Fig. 2 Annual average precipitation values (color). The precipitation values are respectively obtained by (a) satellite precipitation measurement, (b) atmospheric circulation simulation with measured surface water temperature supplied, and (c) atmospheric circulation simulation with smoothed surface water temperature supplied. The green arrow in panel (a) represents the Gulf Stream. The contours represent ocean surface water temperatures

On the other hand, we are also engaged in numerical experiments in order to clarify mechanisms of various phenomena. In the example above, if the precipitation band is actually anchored by the Gulf Stream, then this band of precipitation ought to disappear if the Gulf Stream were stopped. Since we cannot stop the real Gulf Stream, in order to confirm this hypothesis we conduct experiments using a numerical model, which represents the atmosphere and ocean as numerical values on a computer. In one experiment, we used observed values for surface water temperature, which transfer ocean’s information to the atmosphere, and obtained realistic band of precipitation over the Gulf Stream (Fig. 2b). This confirmed that our numerical model can simulate the traget feature. In the other experiment, we smoothed out the water temperature gradient, which is steep over the Gulf Stream, and saw that this narrow precipitation band no longer occurs (Fig. 2c). This clearly showed that the precipitation band was caused by the Gulf Stream .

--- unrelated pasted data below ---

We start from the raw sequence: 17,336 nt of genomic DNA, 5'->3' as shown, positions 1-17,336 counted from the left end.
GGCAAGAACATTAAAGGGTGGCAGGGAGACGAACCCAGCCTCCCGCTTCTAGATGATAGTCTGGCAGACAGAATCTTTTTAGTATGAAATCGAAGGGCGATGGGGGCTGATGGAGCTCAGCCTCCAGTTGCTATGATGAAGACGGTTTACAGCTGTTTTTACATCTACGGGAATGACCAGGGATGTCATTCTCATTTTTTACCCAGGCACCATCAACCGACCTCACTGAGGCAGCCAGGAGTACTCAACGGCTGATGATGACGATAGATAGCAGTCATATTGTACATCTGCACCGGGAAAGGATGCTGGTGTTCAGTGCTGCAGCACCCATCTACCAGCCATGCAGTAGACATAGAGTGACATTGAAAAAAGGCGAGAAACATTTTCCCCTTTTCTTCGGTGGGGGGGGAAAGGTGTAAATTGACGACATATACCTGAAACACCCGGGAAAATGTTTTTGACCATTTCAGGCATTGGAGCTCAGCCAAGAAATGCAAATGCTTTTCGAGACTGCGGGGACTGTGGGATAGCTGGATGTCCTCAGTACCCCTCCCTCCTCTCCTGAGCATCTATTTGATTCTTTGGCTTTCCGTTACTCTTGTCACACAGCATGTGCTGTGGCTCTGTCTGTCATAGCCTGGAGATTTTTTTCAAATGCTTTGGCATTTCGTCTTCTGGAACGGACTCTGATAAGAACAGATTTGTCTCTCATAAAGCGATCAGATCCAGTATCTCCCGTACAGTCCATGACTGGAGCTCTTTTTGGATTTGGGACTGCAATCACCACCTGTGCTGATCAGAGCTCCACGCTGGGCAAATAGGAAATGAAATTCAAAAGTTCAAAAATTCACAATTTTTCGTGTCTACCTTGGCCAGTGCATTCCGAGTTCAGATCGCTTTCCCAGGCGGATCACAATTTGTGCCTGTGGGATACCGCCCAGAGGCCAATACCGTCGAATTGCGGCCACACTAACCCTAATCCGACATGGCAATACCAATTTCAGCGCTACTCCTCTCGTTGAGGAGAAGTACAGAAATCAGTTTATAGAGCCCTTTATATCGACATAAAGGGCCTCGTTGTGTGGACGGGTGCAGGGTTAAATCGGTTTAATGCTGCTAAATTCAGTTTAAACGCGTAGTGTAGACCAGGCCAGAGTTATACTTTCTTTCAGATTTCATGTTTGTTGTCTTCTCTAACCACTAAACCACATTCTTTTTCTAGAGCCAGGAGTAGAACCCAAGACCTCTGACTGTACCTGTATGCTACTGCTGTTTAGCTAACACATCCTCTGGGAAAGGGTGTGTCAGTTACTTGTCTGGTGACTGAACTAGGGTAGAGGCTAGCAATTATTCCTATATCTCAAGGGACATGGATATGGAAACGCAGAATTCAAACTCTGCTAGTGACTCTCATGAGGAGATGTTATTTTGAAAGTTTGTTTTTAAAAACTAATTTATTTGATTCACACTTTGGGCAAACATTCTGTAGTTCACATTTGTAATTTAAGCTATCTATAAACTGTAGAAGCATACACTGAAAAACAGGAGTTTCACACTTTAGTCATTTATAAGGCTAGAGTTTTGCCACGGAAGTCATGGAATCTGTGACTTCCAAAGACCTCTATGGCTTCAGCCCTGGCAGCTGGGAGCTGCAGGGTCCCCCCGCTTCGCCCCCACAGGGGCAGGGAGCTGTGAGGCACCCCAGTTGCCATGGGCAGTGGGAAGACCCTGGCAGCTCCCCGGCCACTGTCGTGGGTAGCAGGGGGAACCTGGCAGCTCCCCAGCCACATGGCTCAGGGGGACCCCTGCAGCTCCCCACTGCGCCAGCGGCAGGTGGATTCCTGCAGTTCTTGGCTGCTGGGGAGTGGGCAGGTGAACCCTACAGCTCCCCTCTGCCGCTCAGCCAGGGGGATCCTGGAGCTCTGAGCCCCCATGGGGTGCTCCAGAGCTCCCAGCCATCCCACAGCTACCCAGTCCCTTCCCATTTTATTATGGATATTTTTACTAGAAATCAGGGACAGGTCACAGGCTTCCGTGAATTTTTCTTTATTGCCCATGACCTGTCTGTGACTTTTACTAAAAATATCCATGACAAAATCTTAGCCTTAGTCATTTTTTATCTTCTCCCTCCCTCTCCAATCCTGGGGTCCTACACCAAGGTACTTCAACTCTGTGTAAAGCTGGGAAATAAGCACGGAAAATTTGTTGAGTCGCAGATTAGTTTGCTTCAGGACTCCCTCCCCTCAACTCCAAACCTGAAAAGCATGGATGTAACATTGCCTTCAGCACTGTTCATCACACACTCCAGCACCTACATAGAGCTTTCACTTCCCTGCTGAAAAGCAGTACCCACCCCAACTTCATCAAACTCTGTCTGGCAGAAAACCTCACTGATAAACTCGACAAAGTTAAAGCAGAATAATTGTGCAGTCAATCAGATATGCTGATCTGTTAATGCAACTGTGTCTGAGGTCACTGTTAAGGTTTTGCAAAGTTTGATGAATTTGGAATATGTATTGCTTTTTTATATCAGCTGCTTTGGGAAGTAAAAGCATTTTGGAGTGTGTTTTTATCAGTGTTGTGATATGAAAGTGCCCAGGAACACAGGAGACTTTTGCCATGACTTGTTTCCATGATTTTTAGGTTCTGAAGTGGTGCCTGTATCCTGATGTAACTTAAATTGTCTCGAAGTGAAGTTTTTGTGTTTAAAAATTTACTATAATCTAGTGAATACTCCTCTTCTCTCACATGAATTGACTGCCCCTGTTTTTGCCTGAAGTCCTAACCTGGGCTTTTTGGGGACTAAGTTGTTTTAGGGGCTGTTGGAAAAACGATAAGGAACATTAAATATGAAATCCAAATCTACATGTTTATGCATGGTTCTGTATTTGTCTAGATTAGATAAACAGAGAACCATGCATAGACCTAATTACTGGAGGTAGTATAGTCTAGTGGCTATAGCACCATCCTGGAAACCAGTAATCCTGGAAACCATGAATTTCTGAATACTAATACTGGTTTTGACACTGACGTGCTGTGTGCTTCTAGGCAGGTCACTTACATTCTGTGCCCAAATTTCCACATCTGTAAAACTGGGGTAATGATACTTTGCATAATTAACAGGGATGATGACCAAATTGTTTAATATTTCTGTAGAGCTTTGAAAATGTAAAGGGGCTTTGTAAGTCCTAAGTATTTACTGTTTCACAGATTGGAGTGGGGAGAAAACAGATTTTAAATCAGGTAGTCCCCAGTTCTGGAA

Fig. 3 (A) Average annual values for ocean surface pressure during winter in the North Pacific. To the north, the average area of low pressure known as Aleutian low pressure is clearly seen. (B) The strength of Aleutian low pressure (black), the averaged ocean surface pressure within the red box in (A), and the averages for 1950-1976 and 1977-2010 (red). Aleutian low pressure became rapidly stronger in the 1970s (the atmospheric pressure of the low pressure area became lower), a phenomenon known as a climatic regime shift.